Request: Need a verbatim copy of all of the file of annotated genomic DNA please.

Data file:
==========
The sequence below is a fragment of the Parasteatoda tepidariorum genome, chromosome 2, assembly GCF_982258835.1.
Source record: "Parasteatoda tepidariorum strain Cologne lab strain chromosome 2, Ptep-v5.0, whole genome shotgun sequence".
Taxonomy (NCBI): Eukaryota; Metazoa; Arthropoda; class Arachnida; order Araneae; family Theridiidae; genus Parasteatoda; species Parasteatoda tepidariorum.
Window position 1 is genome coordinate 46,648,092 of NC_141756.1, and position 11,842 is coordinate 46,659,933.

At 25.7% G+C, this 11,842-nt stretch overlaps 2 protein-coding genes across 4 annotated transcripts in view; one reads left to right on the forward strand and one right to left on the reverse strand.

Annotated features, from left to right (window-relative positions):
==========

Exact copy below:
The sequence below is a fragment of the Parasteatoda tepidariorum genome, chromosome 2, assembly GCF_982258835.1.
Source record: "Parasteatoda tepidariorum strain Cologne lab strain chromosome 2, Ptep-v5.0, whole genome shotgun sequence".
Taxonomy (NCBI): Eukaryota; Metazoa; Arthropoda; class Arachnida; order Araneae; family Theridiidae; genus Parasteatoda; species Parasteatoda tepidariorum.
Window position 1 is genome coordinate 46,648,092 of NC_141756.1, and position 11,842 is coordinate 46,659,933.

At 25.7% G+C, this 11,842-nt stretch overlaps 2 protein-coding genes across 4 annotated transcripts in view; one reads left to right on the forward strand and one right to left on the reverse strand.

Annotated features, from left to right (window-relative positions):